11. The bracket of claim 9 wherein said cut-out region comprises first and second loops of plate material separated by a narrower rotationally deformable trunk of plate material, the loops being symmetric about the lengthwise axis.
12. The bracket of claim 9 wherein said rotationally deformable plate section comprises a pair of legs outwardly extending in opposite directions from the lengthwise axis.
13. A safety bracket for restraining dislocation of a centrifuge relative to an external support surface and for reducing shock load to a centrifuge door latch, the centrifuge being of the type havinq an access door to a rotor containment cavity, said door beinq secured by a latch having a predetermined maximum acceptable shock load before opening, the bracket comprising:
a plate having a base edge spaced from a head section along a lengthwise axis, the base edge having means for mounting to a side of the centrifuge and the head section having means for mounting to a support surface, and
a cut-out plate region between said base edge and said head section defining an aperture having lateral end portions on opposite sides of said lengthwise axis, said end portions being defined by laterally extending narrow rims of plate material, said rims having an axial stiffness along said lengthwise axis such that permanent deformation of said plate rims during a rotor failure reduces the shock load transmitted to said centrifuge, including the door latch, to a value less than said maximum acceptable shock load.
14. The bracket of claim 13 wherein said plate structure has an axial stiffness of from about 2,000 lbs per inch to about 50,000 lbs per inch.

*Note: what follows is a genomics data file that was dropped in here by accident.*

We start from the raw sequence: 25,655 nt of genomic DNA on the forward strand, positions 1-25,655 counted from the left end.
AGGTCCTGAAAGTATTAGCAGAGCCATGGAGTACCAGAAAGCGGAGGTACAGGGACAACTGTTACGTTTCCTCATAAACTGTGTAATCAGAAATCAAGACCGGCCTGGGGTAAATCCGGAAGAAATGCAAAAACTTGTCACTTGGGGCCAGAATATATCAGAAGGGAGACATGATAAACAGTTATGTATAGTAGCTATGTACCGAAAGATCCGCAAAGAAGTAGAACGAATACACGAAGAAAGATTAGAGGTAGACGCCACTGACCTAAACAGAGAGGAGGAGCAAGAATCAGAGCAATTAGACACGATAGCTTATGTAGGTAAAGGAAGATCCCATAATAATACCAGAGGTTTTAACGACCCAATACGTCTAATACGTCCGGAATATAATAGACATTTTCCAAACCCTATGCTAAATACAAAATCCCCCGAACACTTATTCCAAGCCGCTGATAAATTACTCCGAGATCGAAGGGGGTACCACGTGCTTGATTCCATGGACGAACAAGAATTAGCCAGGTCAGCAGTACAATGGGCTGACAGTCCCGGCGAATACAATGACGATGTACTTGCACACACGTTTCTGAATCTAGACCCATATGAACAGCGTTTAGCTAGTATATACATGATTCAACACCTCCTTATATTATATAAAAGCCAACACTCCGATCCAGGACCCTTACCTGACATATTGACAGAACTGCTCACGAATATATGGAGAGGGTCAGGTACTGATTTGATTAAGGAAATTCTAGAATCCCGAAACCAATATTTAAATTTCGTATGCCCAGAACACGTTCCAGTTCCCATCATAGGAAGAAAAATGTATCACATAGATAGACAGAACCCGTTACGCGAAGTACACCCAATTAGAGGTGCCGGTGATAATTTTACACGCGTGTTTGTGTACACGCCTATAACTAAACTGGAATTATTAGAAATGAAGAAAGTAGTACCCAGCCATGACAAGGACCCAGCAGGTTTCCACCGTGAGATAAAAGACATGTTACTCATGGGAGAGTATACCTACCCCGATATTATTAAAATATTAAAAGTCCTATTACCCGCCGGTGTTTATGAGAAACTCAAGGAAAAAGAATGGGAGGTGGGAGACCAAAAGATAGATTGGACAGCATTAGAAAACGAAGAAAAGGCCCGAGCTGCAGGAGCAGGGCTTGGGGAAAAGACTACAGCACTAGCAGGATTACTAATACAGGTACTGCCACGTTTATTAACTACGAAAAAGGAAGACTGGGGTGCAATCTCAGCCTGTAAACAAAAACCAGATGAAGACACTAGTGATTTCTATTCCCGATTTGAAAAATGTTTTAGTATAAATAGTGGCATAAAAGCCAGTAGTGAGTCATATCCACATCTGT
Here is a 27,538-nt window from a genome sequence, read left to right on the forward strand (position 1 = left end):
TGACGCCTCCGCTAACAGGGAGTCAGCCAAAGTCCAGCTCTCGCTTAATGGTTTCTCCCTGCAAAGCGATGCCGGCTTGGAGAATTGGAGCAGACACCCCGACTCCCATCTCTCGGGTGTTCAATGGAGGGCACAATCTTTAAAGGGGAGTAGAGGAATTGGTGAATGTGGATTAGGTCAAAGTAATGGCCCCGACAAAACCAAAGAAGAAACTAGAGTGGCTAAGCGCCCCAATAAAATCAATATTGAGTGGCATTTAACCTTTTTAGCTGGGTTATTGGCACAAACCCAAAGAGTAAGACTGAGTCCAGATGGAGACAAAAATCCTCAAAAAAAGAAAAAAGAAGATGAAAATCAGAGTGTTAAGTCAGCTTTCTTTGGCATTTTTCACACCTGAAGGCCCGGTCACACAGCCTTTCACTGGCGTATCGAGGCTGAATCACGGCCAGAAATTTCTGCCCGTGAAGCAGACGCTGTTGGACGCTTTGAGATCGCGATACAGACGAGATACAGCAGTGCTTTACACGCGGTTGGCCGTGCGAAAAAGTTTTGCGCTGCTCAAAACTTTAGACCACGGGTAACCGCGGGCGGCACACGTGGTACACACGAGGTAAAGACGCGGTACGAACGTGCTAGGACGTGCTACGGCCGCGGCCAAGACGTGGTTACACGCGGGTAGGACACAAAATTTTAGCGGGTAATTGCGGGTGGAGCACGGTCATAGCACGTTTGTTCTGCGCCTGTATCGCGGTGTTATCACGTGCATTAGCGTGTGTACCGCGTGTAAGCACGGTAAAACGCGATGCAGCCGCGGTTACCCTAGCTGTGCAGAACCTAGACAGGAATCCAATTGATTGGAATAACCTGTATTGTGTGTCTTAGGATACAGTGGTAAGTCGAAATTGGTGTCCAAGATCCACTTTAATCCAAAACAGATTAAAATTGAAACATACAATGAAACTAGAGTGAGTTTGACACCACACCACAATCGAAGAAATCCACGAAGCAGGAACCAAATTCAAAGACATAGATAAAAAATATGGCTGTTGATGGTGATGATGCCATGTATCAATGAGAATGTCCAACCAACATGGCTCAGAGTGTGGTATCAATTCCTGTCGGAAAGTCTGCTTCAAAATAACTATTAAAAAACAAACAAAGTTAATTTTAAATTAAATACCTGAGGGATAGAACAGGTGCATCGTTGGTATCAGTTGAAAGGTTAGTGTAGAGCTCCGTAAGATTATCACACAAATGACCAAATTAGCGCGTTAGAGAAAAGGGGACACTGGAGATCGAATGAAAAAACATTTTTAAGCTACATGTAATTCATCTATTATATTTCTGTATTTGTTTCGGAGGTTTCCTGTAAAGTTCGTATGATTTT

15. The bracket of claim 13 wherein said plate structure has an axial stiffness of from about 5,000 lbs per inch to about 20,000 lbs per inch.
The invention relates to safety mountings for a table top spinning or vibrating device, such as a centrifuge.
Benchtop instruments which vibrate and spin can sometimes work themselves loose from table top mountings and crash upon users or upon delicate laboratory equipment. Of particular concern are centrifuges which store large amounts of rotational energy in ordinary operation. If a centrifuge spindle or rotor fails, a centrifuge rotor must dissipate large amounts of energy to a storage container which, in turn, transfers energy through its mountings to a table top. Standards have been developed, for example, by the International Electrotechnical Commission for Most Credible Accident (MCA) Tests. According to one safety specification, IEC 1010-2, an instrument undergoing an MCA test must stay within a 300 millimeter envelope and the instrument door must stay closed.
A bracket in accord with the prior art is shown in FIG. 3. A generally triangular plate 12 has an apex 14 with an aperture 16 through which a bolt 18 passes for connection with a table top, sometimes also passing through a grommet 20, a centering sleeve 22 and a washer 24. At the base of the triangular plate 12 a pair of bolts, such as bolt 26 passes through opposite apertures 28 and 30 to fasten plate 12 to an instrument such as a centrifuge. In the event of an accident, the plate merely transfers energy from the instrument directly to the table top with a slight amount of cushioning or shock absorption by means of grommet 20.
An object of the present invention was to satisfy the above-identified safety standard, while providing a mounting bracket which is simple and compact.